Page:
Something I know for sure is that there are techniques I've applied to lucid dreaming
which have dually helped with holding focus in meditation.
If you have a specific subject you want to meditate on you might formulate a question in your mind and repeat it almost as a mantra to yourself as you move into the deeper state of consciousness. The more you let go, while retaining that conscious tether of focus, you find yourself accessing an awareness to unfiltered intuitive knowing (which can be impacted by spirits/entities) as well as directly opening up to the voices and visions from those outside forces who would seek to engage you. I think that is the easiest technique I can suggest and it almost sounds too simple, and you could fail many times with it, but keep trying and see what happens.
I have had definite struggles in the past with meditation because I was always trying to do it a certain stereotypical way (ie. sit straight rather than lay). Now those things don't give me trouble at all anymore because I've crossed the problem-threshold. However the rigid focus on meditating itself and getting into a meditative state is a problem. What I mean by that is, attempting to go into it while focused on how you're attempting to go into it or overall, trying too hard to obtain a certain awareness. You need to be able to ease yourself into it and to maintain a genuine openness. This is not to say you cannot go in with an objective, as I detailed above it may be helpful to focus on a particular question or subject but you have to do that with detachment. You shouldn't do it expecting or gunning for answers, or falling into the right state of mind, you should just do it 'as a meditation'.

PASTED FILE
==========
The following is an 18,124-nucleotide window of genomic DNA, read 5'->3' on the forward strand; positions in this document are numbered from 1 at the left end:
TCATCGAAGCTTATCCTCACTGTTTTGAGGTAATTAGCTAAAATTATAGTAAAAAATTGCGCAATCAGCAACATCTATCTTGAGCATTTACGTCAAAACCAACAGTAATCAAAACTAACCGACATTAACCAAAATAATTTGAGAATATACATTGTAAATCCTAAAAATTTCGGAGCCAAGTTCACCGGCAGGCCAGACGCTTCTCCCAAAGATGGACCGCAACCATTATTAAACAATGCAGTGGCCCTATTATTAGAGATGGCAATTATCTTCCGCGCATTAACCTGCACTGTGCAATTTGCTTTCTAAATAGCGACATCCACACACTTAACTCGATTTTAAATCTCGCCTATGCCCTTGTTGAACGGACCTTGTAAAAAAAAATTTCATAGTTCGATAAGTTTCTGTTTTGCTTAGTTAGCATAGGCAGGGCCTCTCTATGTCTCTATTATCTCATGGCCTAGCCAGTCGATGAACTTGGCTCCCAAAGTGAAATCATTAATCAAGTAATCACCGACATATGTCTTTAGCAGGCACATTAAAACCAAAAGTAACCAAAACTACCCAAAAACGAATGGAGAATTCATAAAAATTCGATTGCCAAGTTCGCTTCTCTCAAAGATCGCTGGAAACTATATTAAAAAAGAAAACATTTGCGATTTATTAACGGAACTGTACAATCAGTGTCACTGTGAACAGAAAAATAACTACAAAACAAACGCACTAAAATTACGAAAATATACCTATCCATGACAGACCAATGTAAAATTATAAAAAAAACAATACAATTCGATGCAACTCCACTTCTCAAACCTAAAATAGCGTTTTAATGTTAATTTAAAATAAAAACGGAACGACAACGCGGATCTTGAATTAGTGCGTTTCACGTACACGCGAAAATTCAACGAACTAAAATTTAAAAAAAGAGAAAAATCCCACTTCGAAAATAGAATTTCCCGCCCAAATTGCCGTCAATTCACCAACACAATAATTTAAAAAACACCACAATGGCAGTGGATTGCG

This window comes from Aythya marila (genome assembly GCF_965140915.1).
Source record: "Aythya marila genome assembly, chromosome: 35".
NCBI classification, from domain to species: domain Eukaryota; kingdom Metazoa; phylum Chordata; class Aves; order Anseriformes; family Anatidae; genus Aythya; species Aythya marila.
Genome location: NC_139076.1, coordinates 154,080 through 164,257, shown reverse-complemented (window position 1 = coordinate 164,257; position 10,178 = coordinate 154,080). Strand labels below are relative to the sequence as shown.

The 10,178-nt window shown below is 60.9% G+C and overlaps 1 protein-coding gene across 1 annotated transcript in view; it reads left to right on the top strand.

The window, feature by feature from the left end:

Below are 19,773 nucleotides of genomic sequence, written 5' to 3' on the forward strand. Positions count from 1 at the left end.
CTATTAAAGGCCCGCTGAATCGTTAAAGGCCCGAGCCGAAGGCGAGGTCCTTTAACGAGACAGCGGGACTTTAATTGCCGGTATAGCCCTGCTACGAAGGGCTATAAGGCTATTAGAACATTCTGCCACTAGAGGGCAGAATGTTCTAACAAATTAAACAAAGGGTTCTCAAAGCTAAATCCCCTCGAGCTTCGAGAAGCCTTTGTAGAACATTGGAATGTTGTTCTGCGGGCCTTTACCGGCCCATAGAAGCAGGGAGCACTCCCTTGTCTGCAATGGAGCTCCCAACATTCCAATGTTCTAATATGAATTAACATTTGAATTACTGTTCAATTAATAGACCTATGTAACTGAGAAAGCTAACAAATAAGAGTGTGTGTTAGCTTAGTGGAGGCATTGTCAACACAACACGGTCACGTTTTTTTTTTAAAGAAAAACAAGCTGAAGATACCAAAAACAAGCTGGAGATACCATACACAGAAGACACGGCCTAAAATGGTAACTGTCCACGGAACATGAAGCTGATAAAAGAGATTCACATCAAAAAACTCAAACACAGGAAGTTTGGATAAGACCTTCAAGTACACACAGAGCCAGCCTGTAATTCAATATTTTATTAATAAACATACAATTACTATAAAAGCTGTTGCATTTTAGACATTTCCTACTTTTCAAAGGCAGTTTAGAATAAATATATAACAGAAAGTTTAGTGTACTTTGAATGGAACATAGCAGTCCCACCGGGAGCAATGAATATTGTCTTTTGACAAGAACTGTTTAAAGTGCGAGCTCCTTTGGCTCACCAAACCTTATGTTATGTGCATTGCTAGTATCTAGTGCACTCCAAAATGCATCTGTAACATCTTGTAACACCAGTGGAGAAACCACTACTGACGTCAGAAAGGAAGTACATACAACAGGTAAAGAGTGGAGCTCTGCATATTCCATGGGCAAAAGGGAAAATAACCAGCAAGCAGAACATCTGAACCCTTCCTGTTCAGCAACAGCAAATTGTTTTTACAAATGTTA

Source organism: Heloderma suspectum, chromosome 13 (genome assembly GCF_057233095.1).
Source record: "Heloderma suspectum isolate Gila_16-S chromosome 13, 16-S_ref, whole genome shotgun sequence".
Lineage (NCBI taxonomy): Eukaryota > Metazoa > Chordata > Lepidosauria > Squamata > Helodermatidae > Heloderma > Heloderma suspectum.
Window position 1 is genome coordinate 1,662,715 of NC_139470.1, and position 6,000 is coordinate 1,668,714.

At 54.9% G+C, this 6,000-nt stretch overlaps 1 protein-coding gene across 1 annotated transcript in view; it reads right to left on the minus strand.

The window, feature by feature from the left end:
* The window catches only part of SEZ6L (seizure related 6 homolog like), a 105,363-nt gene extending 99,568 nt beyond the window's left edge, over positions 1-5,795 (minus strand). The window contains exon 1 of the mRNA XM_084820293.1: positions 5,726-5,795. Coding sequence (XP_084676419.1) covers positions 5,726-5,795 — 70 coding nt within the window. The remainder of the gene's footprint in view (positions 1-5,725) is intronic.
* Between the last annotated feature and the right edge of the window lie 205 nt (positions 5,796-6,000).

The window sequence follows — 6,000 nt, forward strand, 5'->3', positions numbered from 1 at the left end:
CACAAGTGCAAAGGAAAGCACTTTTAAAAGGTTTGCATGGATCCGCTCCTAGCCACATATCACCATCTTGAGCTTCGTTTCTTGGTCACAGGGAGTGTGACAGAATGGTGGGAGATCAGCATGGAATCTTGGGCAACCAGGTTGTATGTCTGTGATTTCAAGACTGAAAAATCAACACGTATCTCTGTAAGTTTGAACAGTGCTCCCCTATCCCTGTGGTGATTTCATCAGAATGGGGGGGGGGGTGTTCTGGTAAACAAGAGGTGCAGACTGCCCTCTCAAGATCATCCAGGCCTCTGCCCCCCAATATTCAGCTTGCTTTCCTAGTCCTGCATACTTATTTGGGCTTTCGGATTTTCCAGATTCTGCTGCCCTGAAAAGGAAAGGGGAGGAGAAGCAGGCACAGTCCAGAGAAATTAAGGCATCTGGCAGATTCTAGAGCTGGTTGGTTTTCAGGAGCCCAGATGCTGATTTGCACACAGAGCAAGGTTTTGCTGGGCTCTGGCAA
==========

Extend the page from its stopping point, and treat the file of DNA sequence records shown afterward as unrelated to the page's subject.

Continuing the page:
I think one place where people have trouble then is doing things mentally instead of as a meditation. There is a very subtle distinction here and once you find it, it's like a key unlocking the gate to rapid progress.
For instance, if you wish to obtain feedback in meditative state on how to increase your wealth, you might focus on the mantra 'I seek abundance', over and over, and the point is you're not having a 'thought' which can then veer into a whole string of thoughts to distract you, you're making a statement and your sole focus is on the statement hence you are equally shut off from distraction but open to any/all feedback.
I hope what I'm saying makes sense. It's not easy to teach as you just have to 'get there' mentally. Learning to detach is what I believe helped me a lot through the block of my mind getting restless. For that matter this whole process of becoming successful in meditation significantly helped me with my manic states as a manic depressive person because part of what I experience in mania is restless thinking, rapid thoughts that are almost painful if they go on too long. I'm really grateful for that added bonus.
"There are only two tragedies in life: one is not getting what one wants, and the other is getting it."